Perspectives: March 2018

Fresh Knowledge: Use It Or Lose It

Twenty years ago, when the internet was starting to become integral to business, there were plenty of people who thought trade shows could easily become obsolete. Why would anyone want to fly to a destination, stay in a hotel and walk miles around a show floor to see new products when they could just pull up a virtual trade show on their computer? It didn’t take long for people to realize that an online encounter could never replace the full and heady experience of attending a trade show. 

In the decades since, trade shows have further expanded their reign as the premier opportunity to discover fresh sources, see and learn about new products and snap up samples to take home.

The PPAI Expo is that and so much more. If you were among the thousands who attended this year’s show in January, chances are you also attended at least one education session, too. More than 125 programs were offered throughout the five-day show featuring dozens of outstanding speakers, experts and business leaders from inside and outside the industry.

The knowledge you gained in those sessions may have been invigorating and eye-opening, but now, back at work two months later, are you putting what you learned into practice? Do you even remember what you heard?   

While at Expo I spoke with industry veteran Joel Schaffer, MAS, CEO at supplier SoundLine, LLC and a former PPAI board member, who has been a popular education speaker at PPAI shows for decades. He spoke about how difficult it is for people to implement what they’ve learned when they get back to their day-to-day routine.

He told me they may leave the session totally committed and intending to act, but when they get back to work, other business priorities take over and what was learned is lost. Sound familiar? A report by Lever Learning backs up Schaffer’s comment: 80 percent of learning is wasted because people rarely transfer what they have learned in training to the workplace.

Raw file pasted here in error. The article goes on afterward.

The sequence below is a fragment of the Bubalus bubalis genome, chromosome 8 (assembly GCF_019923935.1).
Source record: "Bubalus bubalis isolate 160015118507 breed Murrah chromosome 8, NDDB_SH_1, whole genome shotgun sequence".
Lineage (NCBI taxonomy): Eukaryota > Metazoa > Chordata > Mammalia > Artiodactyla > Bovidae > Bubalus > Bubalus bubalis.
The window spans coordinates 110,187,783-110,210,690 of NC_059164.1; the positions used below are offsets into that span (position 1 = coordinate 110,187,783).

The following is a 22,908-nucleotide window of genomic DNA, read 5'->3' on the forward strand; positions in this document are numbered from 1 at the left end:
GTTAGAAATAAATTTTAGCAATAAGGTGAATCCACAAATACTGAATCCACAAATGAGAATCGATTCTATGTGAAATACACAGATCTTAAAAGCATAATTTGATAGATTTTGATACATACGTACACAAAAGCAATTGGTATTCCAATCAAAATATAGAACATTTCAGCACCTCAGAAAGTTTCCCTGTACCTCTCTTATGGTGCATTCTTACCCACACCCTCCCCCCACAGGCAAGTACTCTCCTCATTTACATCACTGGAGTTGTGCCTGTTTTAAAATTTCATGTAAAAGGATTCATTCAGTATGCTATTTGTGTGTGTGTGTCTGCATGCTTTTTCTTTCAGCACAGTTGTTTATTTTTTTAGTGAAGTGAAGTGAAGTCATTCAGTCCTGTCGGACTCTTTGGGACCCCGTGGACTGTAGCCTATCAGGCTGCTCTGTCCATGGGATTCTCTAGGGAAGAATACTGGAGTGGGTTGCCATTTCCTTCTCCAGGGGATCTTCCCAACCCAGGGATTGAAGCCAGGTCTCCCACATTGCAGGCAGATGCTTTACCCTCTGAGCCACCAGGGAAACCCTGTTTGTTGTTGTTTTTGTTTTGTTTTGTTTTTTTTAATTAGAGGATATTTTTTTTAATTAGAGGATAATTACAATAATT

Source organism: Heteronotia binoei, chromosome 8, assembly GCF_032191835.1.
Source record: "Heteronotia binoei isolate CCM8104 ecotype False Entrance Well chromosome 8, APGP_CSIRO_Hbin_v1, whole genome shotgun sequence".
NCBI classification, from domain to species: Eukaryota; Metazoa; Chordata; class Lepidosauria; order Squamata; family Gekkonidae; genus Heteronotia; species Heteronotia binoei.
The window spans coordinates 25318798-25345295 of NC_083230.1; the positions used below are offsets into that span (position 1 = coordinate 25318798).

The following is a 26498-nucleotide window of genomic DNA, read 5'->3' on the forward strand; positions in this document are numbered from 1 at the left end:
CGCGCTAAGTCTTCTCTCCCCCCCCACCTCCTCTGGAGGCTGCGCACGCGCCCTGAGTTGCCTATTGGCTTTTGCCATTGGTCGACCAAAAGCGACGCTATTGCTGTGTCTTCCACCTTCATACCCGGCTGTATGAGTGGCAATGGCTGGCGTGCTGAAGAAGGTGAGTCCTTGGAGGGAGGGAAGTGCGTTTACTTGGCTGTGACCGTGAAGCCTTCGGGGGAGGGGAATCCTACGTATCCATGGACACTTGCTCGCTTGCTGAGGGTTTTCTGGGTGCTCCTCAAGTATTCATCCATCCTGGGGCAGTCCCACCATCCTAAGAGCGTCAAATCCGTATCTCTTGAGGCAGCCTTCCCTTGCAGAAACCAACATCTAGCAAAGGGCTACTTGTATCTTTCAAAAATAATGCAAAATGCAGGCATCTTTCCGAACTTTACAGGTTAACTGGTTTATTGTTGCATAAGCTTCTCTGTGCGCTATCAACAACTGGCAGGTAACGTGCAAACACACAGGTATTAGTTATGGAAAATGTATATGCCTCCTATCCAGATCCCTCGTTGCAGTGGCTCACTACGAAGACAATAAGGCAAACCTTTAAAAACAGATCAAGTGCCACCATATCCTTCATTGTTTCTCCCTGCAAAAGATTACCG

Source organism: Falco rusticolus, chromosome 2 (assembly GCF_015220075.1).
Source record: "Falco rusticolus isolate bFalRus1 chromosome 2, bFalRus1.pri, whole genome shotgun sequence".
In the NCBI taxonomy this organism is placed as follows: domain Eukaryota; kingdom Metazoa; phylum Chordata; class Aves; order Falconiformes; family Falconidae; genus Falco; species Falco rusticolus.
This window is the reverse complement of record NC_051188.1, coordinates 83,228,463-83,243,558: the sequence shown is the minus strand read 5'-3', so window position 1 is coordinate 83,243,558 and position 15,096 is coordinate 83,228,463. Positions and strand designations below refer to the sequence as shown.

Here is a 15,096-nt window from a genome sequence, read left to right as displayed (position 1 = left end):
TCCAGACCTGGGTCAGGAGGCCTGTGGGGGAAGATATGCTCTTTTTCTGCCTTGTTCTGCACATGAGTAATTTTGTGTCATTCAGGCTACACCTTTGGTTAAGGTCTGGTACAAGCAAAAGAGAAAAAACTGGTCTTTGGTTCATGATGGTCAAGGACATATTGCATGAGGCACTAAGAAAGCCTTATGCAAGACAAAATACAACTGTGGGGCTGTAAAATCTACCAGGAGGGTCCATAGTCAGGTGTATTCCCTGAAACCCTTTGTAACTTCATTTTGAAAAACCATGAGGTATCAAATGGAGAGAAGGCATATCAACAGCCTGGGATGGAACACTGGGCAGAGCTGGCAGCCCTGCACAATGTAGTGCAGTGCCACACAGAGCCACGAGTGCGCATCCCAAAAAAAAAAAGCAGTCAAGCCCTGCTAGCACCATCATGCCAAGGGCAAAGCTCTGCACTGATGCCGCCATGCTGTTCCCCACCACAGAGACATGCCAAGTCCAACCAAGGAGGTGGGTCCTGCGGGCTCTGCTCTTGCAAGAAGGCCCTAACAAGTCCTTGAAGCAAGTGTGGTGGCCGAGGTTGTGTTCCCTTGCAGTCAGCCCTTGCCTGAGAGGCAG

So, you came, you listened, you learned. Now don’t lose it. Schaffer shares these useful tips to help you overcome the challenge of implementation:

  • Teach what you have learned. As soon as possible, spend some time explaining what you learned to someone else. By explaining it, the information is not only clarified in your mind, it bonds better in your memory. It’s like reading your notes out loud and taking the time to truly process the data input and how it applies to you. 
  • Have a repository for your notes, handouts and data. Know where it can be found and referenced. Data/notes must be clean and succinct. Obtain and attach any handouts.
  • Note the speaker and contact information. You will be surprised how accessible speakers will be to your later inquiries. They will also welcome your success stories and even failures. In many cases, this contact from you is their only reward.
  • Use an app such as Evernote as your information repository.
  • Create a plan for what you want to accomplish with your new knowledge and how you are going to make it happen.
  • Minimize the quantity of new learning you want to execute. Therefore, you will maximize the probability of getting something done. Less is more.
  • Prioritize what you want to accomplish with what you’ve learned by using quadrants. An image is truly worth a thousand words.
  • Write a promissory note to yourself about what you want to accomplish and put it where you can see it daily. 
  • Work first on things you need to do, not what you wish to do. It’s a triage of what you learned. For example, if your real problem is time management, put that ahead of prospecting for new business.
  • Finally, to be a better you, ask yourself how you could have been better prepared for learning so that next time you can hit the ground running.

Tina Berres Filipski is editor of PPB.

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